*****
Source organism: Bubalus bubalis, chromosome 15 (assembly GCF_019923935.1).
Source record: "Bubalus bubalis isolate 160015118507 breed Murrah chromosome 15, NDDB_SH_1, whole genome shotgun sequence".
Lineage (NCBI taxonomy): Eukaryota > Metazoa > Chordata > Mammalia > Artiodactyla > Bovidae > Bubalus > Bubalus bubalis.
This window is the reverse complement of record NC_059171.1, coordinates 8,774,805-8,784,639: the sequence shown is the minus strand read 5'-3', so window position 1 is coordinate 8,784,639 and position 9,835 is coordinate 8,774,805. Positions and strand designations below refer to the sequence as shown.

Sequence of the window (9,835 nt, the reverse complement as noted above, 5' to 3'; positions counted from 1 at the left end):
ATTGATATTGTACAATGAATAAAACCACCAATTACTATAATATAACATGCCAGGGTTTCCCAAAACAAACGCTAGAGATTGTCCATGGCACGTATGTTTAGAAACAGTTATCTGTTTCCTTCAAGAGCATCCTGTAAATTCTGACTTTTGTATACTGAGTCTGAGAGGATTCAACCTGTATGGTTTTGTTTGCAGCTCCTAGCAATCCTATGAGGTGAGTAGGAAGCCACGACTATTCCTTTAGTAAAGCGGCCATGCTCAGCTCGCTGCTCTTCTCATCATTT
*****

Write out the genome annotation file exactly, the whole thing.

Source organism: Bubalus bubalis, chromosome 15 (assembly GCF_019923935.1).
Source record: "Bubalus bubalis isolate 160015118507 breed Murrah chromosome 15, NDDB_SH_1, whole genome shotgun sequence".
Lineage (NCBI taxonomy): Eukaryota > Metazoa > Chordata > Mammalia > Artiodactyla > Bovidae > Bubalus > Bubalus bubalis.
This window is the reverse complement of record NC_059171.1, coordinates 8,774,805-8,784,639: the sequence shown is the minus strand read 5'-3', so window position 1 is coordinate 8,784,639 and position 9,835 is coordinate 8,774,805. Positions and strand designations below refer to the sequence as shown.

Sequence of the window (9,835 nt, the reverse complement as noted above, 5' to 3'; positions counted from 1 at the left end):
ATTGATATTGTACAATGAATAAAACCACCAATTACTATAATATAACATGCCAGGGTTTCCCAAAACAAACGCTAGAGATTGTCCATGGCACGTATGTTTAGAAACAGTTATCTGTTTCCTTCAAGAGCATCCTGTAAATTCTGACTTTTGTATACTGAGTCTGAGAGGATTCAACCTGTATGGTTTTGTTTGCAGCTCCTAGCAATCCTATGAGGTGAGTAGGAAGCCACGACTATTCCTTTAGTAAAGCGGCCATGCTCAGCTCGCTGCTCTTCTCATCATTT